Canine Laryngeal Collapse in Dogs
Laryngeal collapse develops when there is loss of the rigidity and support provided by the laryngeal cartilage (voicebox), causing the larynx to fold and collapse. When this occurs there is an obstruction that prevents normal movement of air into the trachea.
Laryngeal collapse usually occurs secondary to other long standing upper airway disorders, such as those seen in short-faced dogs like pugs, Boston terriers and English bulldogs. The chronic effect of difficulty “pushing and pulling” air through their deformed upper airways weakens, fatigues, and eventually deforms the cartilage. In rare instances the cartilage may fracture and collapse following trauma to the neck.
Most dogs with advanced upper airway disease are over two years of age, but occasionally this condition may be found in younger dogs. Both males and females are affected.
Laryngeal collapse can result in severe respiratory distress, potentially leading to death.
What to Watch For
Signs of laryngeal collapse in dogs may include:
Diagnosis of Laryngeal Collapse in Dogs
Treatment of Laryngeal Collapse in Dogs
Home Care and Prevention
Since the surgical correction of various defects is performed through the mouth, there is no incision to monitor or sutures to be removed. Feed soft food and water for a week or so after the procedure. Avoid excitement or situations in which your dog will pant.
Following a permanent tracheostomy, the surgical site will need to be kept clean and free of debris. Stitches at a permanent tracheostomy site should be removed within 10 to 14 days after surgery.
The opening will need to be checked daily to ensure that it is not closing over and occluding the new airway. Your pet must NEVER swim since water would instantly be drawn into the lungs.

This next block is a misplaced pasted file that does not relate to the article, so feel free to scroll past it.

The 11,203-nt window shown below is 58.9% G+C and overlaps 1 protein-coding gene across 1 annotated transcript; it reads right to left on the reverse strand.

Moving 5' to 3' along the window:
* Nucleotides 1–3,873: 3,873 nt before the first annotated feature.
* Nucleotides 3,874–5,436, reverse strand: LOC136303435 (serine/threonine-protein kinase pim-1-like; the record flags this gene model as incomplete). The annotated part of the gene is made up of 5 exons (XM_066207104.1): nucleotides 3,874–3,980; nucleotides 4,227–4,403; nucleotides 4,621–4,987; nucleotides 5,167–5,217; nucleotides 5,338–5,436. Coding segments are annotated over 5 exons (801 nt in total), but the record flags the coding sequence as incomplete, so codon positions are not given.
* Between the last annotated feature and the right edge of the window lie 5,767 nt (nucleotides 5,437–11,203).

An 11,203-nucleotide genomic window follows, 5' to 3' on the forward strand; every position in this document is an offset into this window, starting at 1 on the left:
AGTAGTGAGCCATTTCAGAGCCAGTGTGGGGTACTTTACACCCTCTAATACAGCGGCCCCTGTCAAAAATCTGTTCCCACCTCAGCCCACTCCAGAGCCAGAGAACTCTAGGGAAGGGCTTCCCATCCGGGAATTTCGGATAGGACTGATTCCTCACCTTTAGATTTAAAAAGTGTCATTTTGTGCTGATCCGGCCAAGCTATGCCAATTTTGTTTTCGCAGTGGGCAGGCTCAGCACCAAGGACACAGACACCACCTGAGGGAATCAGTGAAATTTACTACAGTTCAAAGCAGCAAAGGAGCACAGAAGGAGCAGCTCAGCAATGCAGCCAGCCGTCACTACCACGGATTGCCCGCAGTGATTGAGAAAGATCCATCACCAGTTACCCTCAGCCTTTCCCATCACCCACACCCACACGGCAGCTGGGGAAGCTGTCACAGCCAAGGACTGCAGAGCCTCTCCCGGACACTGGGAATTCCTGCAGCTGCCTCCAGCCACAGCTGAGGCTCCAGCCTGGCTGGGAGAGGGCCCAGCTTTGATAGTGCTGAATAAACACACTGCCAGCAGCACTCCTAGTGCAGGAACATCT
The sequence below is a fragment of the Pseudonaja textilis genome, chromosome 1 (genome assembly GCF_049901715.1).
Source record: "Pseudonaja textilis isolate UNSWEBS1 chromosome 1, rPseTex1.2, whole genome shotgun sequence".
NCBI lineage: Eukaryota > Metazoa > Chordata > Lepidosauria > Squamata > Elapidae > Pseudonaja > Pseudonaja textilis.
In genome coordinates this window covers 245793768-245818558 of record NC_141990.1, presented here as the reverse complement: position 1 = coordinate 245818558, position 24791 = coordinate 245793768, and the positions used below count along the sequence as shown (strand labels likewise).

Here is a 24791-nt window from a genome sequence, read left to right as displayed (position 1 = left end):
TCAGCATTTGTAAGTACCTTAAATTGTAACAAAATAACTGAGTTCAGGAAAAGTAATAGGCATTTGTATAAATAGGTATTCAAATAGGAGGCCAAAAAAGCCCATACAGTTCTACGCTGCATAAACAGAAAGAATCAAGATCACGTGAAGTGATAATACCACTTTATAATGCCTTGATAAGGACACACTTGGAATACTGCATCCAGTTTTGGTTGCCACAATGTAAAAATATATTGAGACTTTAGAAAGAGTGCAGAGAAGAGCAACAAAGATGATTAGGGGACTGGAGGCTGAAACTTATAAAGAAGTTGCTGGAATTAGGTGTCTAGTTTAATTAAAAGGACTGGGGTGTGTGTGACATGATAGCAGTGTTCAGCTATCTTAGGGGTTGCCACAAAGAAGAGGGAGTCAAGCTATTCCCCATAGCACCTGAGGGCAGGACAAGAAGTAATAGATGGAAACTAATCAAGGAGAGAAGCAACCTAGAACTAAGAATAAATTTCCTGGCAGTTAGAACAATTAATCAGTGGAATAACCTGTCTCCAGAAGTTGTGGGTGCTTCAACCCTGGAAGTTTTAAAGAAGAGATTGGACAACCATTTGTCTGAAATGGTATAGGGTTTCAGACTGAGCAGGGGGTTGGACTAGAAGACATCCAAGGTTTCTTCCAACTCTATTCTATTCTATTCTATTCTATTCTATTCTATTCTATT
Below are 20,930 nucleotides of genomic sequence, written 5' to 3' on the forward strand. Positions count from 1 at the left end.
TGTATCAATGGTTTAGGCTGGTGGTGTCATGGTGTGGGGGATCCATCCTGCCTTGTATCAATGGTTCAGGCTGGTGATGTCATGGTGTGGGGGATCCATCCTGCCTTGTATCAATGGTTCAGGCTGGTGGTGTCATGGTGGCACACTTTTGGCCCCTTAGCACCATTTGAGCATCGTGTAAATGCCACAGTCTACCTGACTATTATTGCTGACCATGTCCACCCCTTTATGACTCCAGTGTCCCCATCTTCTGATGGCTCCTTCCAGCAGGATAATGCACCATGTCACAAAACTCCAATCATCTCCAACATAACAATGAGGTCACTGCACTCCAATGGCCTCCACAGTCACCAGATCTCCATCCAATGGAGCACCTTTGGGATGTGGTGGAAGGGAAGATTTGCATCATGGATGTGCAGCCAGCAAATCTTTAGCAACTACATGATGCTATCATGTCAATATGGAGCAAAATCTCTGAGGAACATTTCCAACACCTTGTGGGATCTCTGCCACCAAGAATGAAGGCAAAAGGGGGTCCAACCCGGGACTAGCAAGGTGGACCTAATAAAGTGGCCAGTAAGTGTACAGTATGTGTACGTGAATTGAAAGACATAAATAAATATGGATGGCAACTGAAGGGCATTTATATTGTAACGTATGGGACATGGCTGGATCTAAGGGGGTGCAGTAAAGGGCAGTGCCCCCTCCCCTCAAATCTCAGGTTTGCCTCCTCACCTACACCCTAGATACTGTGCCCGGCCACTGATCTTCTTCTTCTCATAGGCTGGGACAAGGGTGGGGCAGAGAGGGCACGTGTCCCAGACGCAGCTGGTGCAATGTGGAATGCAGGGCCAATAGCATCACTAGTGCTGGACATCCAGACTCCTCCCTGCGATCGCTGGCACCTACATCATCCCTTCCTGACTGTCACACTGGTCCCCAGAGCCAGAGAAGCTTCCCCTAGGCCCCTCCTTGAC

Laryngeal collapse, when it occurs secondary to chronic upper airway obstruction, should be a preventable disease. If the primary airway disorders are addressed in a timely fashion, that is before the dog is two years of age, it is normally possible to prevent the secondary changes in the laryngeal cartilages.
Sometimes, airway problems get overlooked in the brachycephalic breeds of dog because the owner thinks this is just how a pug or bulldog should sound. Have your pet checked regularly by your veterinarian particularly if airway noise becomes increased with moderate exercise or excitement or if your pet seems unable to exercise a reasonable amount. Excessive snoring and snorting is not normal and should be evaluated.
Once the later stages of laryngeal collapse have developed, correction of the primary problems will have very little benefit.
Although there is a surgical option for the treatment of severe laryngeal collapse, the long-term management of the tracheal opening and the increased risk for aspiration pneumonia should not be forgotten. Your pet will be far happier preventing laryngeal collapse by fixing the underlying causes than dealing with a permanent tracheostomy after the fact.